• Demonstrate the placement and removal of gingival retraction cord.
    • (Cont’d)
    Copyright © 2009, 2006 by Saunders, an imprint of Elsevier Inc. All rights reserved.
  • 18. Learning Objectives
    • (Cont’d)
    • Describe the function of provisional coverage for a crown or fixed bridge.
    • Assist in the preparation procedure of an indirect restoration.
    • Assist in the cementation procedure of an indirect restoration.
    • Identify home-care instructions for a patient with a permanent fixed prosthesis.
    • Identify the role of the laboratory technician.
    Copyright © 2009, 2006 by Saunders, an imprint of Elsevier Inc. All rights reserved.
  • 19. Overview of a Fixed Prosthodontic Procedure
    • Shade selection
      • A shade guide contains samples of all available shades used to match the natural tooth color.
        • Moisture helps achieve a more accurate match.
        • Use natural sunlight.
        • Record the shade on the patient record and on the laboratory prescription.
    • (Cont’d)
    Copyright © 2009, 2006 by Saunders, an imprint of Elsevier Inc. All rights reserved.
  • 20. Overview of a Fixed Prosthodontic Procedure
    • (Cont’d)
    • Tooth preparation
      • The tooth is prepared for the cast restoration to slide into place and to be able to withstand the forces of occlusion.
        • Rotary instruments are used to reduce the height and contour of the tooth.
        • Hand-cutting and rotary instruments are used to prepare the gingival margins.
    • (Cont’d)
    Copyright © 2009, 2006 by Saunders, an imprint of Elsevier Inc. All rights reserved.
  • 21. Overview of a Fixed Prosthodontic Procedure
    • (Cont’d)
    • Retention aids
      • These provide additional support for the crown if the tooth is extensively decayed or fractured or has been endodontically treated.
        • Core buildup
        • Pin retention
        • Post-and-core
    • (Cont’d)
    Copyright © 2009, 2006 by Saunders, an imprint of Elsevier Inc. All rights reserved.
  • 22. Overview of a Fixed Prosthodontic Procedure
    • (Cont’d)
    • Gingival retraction and tissue management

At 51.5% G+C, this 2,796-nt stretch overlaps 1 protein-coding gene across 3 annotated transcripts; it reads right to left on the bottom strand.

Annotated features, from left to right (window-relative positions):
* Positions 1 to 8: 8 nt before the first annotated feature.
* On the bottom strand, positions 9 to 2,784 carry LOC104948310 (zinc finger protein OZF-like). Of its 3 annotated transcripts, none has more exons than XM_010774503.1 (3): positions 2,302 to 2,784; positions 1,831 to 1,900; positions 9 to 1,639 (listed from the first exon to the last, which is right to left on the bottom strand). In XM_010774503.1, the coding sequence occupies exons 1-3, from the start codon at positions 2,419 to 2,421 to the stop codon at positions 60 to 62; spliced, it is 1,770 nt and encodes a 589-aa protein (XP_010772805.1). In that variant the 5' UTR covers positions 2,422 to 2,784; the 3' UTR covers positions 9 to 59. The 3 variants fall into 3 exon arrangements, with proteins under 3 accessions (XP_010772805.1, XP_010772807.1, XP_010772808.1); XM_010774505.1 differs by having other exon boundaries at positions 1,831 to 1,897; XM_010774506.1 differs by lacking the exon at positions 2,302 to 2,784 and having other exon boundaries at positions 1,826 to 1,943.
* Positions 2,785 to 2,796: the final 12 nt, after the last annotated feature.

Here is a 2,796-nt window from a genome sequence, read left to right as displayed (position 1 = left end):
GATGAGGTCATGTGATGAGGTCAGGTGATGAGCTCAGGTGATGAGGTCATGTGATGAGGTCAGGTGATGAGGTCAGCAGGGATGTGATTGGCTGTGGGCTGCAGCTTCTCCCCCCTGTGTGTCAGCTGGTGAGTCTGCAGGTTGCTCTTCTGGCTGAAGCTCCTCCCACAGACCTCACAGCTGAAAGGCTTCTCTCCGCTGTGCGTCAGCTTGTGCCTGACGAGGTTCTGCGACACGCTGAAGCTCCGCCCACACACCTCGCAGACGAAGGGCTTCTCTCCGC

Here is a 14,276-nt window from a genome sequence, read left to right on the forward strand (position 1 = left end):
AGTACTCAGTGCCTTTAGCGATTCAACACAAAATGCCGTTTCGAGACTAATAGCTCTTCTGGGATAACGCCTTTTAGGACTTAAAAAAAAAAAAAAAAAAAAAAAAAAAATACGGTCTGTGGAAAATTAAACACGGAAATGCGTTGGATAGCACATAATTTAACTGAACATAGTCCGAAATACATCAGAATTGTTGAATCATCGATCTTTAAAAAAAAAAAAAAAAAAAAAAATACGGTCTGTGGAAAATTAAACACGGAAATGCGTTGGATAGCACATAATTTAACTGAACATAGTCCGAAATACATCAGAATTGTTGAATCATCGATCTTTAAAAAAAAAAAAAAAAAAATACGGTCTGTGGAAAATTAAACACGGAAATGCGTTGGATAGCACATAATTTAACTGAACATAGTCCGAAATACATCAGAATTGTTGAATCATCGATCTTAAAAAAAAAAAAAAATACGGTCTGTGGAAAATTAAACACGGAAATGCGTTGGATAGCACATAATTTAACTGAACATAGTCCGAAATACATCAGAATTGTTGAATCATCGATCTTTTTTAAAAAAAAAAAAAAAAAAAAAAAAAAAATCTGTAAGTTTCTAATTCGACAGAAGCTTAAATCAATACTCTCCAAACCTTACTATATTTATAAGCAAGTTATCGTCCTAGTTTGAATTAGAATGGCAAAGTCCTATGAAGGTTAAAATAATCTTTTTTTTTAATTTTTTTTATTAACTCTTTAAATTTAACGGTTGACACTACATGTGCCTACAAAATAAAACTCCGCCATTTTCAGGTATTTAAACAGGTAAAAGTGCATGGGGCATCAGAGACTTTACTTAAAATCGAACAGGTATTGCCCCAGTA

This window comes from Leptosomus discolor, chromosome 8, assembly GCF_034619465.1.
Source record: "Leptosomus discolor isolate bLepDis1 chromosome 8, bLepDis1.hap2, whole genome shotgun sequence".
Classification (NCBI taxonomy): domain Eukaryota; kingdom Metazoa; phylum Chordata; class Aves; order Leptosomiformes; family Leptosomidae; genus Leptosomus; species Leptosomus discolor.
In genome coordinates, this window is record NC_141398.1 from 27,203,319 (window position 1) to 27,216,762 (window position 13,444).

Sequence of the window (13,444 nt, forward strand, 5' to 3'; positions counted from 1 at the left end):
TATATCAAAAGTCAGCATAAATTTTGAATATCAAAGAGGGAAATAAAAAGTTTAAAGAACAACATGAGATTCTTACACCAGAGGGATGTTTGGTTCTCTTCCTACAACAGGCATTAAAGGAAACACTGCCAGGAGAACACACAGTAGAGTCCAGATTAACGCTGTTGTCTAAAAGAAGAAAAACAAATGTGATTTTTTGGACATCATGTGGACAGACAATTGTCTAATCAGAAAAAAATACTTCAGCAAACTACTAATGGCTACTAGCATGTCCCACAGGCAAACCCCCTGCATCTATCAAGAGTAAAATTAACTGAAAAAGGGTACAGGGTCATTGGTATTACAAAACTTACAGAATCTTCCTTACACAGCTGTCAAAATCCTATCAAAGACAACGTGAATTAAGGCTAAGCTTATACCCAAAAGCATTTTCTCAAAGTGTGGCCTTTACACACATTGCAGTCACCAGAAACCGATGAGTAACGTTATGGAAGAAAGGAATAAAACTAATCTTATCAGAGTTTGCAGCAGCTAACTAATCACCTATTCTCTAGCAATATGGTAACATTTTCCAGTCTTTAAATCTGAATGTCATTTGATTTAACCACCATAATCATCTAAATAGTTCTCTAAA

• The cord temporarily displaces the gingival tissue and widens the gingival sulcus so that impression material can flow around all parts of the preparation.
        • Nonimpregnated
        • Impregnated
    • (Cont’d)
    Copyright © 2009, 2006 by Saunders, an imprint of Elsevier Inc. All rights reserved.
  • 23. Procedure 50-1 Position the cord around the tooth preparation. Copyright © 2009, 2006 by Saunders, an imprint of Elsevier Inc. All rights reserved.
  • 24. Overview of a Fixed Prosthodontic Procedure
    • (Cont’d)
    • Final impression
      • Elastomeric impression materials are used to create an extremely accurate impression.
        • Light-bodied material is mixed and applied around the prepared tooth.
        • Heavy-bodied material is mixed and loaded into a tray to be seated on the quadrant or arch.
    • (Cont’d)
    Copyright © 2009, 2006 by Saunders, an imprint of Elsevier Inc. All rights reserved.
  • 25. Overview of a Fixed Prosthodontic Procedure
    • (Cont’d)
    • Bite registration
      • Provides the laboratory technician with a reproduction of a patient’s bite and opposing arch registration for designing the anatomic structures of the fixed prosthetic
        • Open bite
        • Closed bite
    • (Cont’d)
    Copyright © 2009, 2006 by Saunders, an imprint of Elsevier Inc. All rights reserved.
  • 26. Overview of a Fixed Prosthodontic Procedure
    • (Cont’d)
    • Provisional coverage
      • Used for patient comfort from tooth preparation to final cementation of the fixed prosthetic
        • Reduces sensitivity and discomfort
        • Maintains function and aesthetics
        • Protects the margins
        • Prevents shifting
    Copyright © 2009, 2006 by Saunders, an imprint of Elsevier Inc. All rights reserved.
  • 27. Delivery
    • When the casting has been fitted and is acceptable, the dentist cements the casting.
      • Permanent cementation
      • Temporary cementation
    Copyright © 2009, 2006 by Saunders, an imprint of Elsevier Inc. All rights reserved.
  • 28. Home-Care Instructions for the Patient with a Fixed Prosthesis
    • Good home care is essential to the maintenance of a fixed prosthesis.
    • A fixed prosthesis and its supporting tissues must be brushed carefully every day.
    • A bridge threader is used to thread dental floss under the pontic and into the sulcus at both abutments of a bridge.
    Copyright © 2009, 2006 by Saunders, an imprint of Elsevier Inc. All rights reserved.
  • 29. Laboratory Prescription
    • The laboratory prescription is a detailed and precise written order from the dentist to the laboratory technician bearing the description of the restoration to be fabricated.
    Copyright © 2009, 2006 by Saunders, an imprint of Elsevier Inc. All rights reserved.